If anybody tells you the Sacred Road is not touristy or crowded, assume they recently smoked an entire pound of crack cocaine and their perception of reality is not to be trusted.
Exiting the Colosseum puts you at one end of the Via Sacra, or Sacred Road– ancient Rome’s equivalent of downtown Main Street.
At one end is Capitoline Hill (one of the famous “seven hills of Rome”) and at the other is the Colosseum.
As you wander your way along the Via Sacra, you will get to experience the pleasure of walking on millennia-old cobblestone paths. If you’re European you’re probably used to old shit made of cobblestone so whatever, but for those of us who hail from countries less than 200 years old it was absolutely hell on our ankles and feet.
At some point in history, it was either Nero or Caligula who embarked on an orgy of spending for public works and had the road lined with colonnades. Parts of these constructs are still visible today.
By now it’s high noon. The sun is directly overhead and all the shadows are being nuked out of my pictures. The temperature is over 9000, there are people everywhere, I’m sweating in places I didn’t know existed and shade is non-existent.
It’s no wonder Roman art has everybody running around naked all the time. It’s too goddamn hot to wear clothes here.
Lining the Sacred Road are a series of arches. Each of them stands as testament to the triumphs of various emperors of Rome. The one nearest the Colosseum is the Arch of Constantine. Heading towards the Forum will take you past the Arch of Titus and exiting the Sacred Road will take you through the Arch of Septimius Severus. There are a few others but we seem to have missed them entirely.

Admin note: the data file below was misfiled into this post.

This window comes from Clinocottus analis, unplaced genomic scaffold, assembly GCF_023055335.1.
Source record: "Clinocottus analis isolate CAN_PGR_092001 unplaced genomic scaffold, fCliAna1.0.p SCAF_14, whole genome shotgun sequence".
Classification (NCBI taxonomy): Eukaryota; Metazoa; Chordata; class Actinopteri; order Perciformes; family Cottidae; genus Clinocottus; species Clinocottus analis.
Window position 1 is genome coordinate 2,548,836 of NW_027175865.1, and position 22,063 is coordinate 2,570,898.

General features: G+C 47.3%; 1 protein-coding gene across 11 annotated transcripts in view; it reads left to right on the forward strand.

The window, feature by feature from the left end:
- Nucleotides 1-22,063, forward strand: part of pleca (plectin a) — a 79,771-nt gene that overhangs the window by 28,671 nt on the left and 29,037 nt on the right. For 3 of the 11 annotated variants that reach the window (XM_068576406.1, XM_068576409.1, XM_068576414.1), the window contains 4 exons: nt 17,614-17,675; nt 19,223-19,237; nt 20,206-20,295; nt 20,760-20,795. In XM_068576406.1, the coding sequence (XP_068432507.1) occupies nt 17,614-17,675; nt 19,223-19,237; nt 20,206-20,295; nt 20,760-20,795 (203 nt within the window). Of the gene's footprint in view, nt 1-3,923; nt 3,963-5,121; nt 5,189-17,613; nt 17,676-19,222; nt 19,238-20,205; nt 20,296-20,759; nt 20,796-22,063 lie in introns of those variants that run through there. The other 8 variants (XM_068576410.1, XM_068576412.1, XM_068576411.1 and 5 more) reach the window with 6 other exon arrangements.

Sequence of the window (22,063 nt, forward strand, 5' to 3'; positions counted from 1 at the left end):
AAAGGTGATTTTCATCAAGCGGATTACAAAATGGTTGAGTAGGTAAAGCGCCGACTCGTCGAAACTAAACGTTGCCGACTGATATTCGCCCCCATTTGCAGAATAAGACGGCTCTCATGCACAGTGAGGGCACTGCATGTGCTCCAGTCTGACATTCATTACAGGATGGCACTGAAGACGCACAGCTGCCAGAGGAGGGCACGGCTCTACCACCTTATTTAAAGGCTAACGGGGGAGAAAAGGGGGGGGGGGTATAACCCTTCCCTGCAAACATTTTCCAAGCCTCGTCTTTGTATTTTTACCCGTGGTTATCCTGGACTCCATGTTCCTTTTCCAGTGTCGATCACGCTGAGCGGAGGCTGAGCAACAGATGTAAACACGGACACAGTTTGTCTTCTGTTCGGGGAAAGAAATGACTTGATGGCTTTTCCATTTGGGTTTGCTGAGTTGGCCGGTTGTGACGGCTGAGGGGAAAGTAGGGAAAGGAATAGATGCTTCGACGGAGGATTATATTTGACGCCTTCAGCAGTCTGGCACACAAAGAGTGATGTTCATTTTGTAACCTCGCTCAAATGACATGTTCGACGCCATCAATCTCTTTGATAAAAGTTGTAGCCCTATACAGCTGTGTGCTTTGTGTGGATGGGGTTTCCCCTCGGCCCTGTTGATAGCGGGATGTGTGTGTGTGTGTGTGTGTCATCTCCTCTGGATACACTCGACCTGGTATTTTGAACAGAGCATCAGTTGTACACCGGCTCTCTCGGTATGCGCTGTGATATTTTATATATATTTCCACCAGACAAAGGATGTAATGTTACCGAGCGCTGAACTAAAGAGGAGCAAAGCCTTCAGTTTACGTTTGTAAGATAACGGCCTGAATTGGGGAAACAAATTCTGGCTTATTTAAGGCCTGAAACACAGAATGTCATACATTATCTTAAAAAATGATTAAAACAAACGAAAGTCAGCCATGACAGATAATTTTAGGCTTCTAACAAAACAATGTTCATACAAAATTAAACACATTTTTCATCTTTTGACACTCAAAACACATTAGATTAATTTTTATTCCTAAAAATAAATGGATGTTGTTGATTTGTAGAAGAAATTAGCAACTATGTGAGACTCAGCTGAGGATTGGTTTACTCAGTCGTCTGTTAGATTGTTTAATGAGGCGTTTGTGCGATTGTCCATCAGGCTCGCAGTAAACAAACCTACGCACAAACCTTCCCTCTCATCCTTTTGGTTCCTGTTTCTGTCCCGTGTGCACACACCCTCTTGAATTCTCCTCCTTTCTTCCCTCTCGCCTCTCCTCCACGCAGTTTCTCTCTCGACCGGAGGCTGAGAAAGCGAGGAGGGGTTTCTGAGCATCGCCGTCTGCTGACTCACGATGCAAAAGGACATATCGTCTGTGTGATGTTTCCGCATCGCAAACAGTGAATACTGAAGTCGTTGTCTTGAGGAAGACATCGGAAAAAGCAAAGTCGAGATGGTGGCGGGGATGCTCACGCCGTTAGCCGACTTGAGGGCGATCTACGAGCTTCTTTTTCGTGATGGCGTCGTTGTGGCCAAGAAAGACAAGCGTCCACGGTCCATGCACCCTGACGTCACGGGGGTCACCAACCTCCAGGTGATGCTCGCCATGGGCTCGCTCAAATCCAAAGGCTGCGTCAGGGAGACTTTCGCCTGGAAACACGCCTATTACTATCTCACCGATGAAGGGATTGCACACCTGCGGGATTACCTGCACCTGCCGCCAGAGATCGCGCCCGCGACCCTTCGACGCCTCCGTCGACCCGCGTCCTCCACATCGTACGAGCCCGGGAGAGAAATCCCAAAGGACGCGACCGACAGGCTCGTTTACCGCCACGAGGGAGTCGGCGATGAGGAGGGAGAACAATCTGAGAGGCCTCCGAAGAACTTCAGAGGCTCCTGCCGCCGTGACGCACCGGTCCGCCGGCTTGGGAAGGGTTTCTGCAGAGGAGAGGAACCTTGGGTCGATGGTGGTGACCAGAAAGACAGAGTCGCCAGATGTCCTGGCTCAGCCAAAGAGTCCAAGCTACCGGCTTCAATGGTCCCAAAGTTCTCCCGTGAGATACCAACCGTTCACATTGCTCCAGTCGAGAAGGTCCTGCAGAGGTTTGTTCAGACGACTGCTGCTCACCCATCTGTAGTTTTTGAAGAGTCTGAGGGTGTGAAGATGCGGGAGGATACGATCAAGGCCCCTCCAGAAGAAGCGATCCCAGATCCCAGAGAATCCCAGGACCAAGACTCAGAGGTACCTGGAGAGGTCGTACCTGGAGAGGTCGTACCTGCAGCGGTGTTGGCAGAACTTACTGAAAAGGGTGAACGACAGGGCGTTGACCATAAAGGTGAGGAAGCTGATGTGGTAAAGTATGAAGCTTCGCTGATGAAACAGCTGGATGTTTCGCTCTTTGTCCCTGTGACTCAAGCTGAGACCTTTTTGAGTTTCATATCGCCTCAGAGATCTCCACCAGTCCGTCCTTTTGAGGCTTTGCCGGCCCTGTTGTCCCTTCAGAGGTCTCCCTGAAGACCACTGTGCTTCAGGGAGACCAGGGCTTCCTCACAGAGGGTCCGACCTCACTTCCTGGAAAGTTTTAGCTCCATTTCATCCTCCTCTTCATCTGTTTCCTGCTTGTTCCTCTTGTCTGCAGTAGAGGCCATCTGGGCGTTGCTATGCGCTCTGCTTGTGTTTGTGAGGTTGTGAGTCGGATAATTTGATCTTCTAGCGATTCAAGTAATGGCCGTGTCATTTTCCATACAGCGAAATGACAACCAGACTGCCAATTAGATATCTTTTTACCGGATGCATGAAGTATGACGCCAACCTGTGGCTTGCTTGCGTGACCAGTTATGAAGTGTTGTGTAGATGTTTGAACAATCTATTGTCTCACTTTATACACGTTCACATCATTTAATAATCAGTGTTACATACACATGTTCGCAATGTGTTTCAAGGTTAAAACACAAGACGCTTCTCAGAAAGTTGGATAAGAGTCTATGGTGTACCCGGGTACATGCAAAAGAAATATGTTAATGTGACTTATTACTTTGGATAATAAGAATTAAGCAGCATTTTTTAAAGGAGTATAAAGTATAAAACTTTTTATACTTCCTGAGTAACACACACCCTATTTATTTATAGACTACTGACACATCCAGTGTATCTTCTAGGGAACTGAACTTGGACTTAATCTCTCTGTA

As you begin to enter the Forum, you can make one of several choices– you can head up Palatine Hill and explore the ruins of the homes of nobility, or you can continue along the Sacred Road toward the forum proper. But first, grab some water. The only fountains we saw were situated right at the crossroads.
From the ground we saw what appeared to be a particularly well-preserved building so we climbed the hill to check it out. No idea what purpose it served but its balcony appears to be something one might deliver a speech from. Perhaps it was a dwelling for political figures of prominence.
Its terrace offers some decent views of the surrounding landscape, including a direct line of sight into the ruins of the Basilica of Maxentius and Constantine. Supposedly this was the last building added to the Forum before the entire collapse of the Roman Empire.
But then you round a corner and find yourself completely surrounded by the ruins of temples, shops, and government buildings. It’s like one of those moments where you emerge from the underbrush and find yourself in Jurassic Park.
No, seriously. What remains of the Roman Empire is still larger than life. These man-made dinosaurs hail from a time where scale itself was awe-inspiring. But we routinely build big shit these days so some big-ass building is just nothing special anymore. Maybe that’s why pop culture has taken to fetishizing post-apocalyptic events; we love seeing our idols and institutions destroyed. I will admit it is fascinating to see how time has ravaged these monuments.
We stopped in at the Temple of Romulus. There wasn’t much to see; it was stuffy, crowded and dank. It predates Christianity but it remains in excellent condition owing to its annexation with the Basilica di Santi Cosma e Damiano directly behind it. We could see one hell of an ornate-looking chapel behind the public viewing area but it was roped off to the public.